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Who is a carpenter?
A carpenter is a skilled laborer who works with wood and other materials to design, construct, erect, install and repair.
There are areas of specialization in carpentry. They include:
- finish carpenters who emphasize exact measurements in furniture, cabinetry, hardware, instruments, woodwork and models
- trim carpenters who create and install interior and exterior molding for doors, mantels, baseboard, window frames, porches, decks, and ornamental designs
- cabinet makers who incorporate fine wood and fine detail into cabinets and other furniture that provides storage
- framers who create framework for buildings and other structures
What are a carpenter’s qualifications?
A high school diploma is a desirable qualification because carpenters must do mathematical calculations, read blue prints and operational manuals, and operate sophisticated equipment. Carpenters must be familiar with the requirements of relevant building codes. Knowledge of ADA Accessibility Guidelines for Buildings and Facilities is critical to meeting federal legal standards for accessibility in private and public settings. Practical, supervised carpentry experience is essential.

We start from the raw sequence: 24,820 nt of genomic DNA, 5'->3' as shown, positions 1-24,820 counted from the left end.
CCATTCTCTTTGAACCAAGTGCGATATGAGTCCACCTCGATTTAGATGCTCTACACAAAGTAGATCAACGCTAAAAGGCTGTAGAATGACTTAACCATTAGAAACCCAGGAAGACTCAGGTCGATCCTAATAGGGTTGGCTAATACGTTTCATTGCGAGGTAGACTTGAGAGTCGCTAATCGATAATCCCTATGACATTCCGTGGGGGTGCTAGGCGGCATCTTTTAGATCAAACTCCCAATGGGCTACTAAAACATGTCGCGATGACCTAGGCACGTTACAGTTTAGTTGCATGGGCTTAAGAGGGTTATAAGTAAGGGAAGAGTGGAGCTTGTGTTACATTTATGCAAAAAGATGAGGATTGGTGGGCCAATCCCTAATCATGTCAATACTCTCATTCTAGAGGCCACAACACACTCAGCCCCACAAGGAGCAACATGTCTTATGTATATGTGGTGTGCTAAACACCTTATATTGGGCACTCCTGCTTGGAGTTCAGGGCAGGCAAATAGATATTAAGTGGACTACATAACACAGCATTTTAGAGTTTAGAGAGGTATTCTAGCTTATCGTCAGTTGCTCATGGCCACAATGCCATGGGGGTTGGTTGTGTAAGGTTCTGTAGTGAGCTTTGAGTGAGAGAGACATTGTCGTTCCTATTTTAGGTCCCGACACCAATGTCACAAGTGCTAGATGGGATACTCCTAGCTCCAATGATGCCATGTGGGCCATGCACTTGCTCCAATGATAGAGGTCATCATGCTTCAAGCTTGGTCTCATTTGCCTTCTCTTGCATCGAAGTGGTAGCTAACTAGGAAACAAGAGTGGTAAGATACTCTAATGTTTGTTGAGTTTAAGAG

Where does a carpenter work ?
Carpenters work in residential, commercial and industrial settings. Their projects range from major building construction to minor furniture repairs, and from roofs to railings. Carpenters work independently or as members of teams.
When should you hire a carpenter?
Experienced carpenters should be hired when you want to use wood to create a personal living space, professional office space, or industrial setting that is safe, useful , and attractive. Accessible construction and remodeling can transform an area into an environment that fulfills your individual needs and is responsive to your wishes.
Why are carpenters helpful to people with physical disabilities?
Carpenters can create accessible construction so people with disability can use their skills and talents, abilities that might otherwise remain unexpressed.
Some of the carpentry projects that are helpful to people with physical disabilities include the installation and repair of:
- ramps and other means of access to barrier free environments
- doors whose width is sufficient to allow wheelchair and walker passage
- expandable offset door hinges to create greater width for wheelchairs and walkers
- casement windows
- solid mount grab bar anchoring system s for preexisting fiberglass and plastic tub/shower units
- folding bathtub seats and transfer benches
- manually powered hoist and sling equipment
- height adjustable desk, tables, work stations
- accessible decks
- accessible porches
- barrier free floors between rooms
- accessible hardware
Carpenters can also create access to sinks, cabinets, countertops and appliances when these objects are not easily usable by people in a wheelchair. Pantries and closets, and their interior shelves, can also be adjusted so that they can be more effectively used.
Alarm Services For Home And Other Property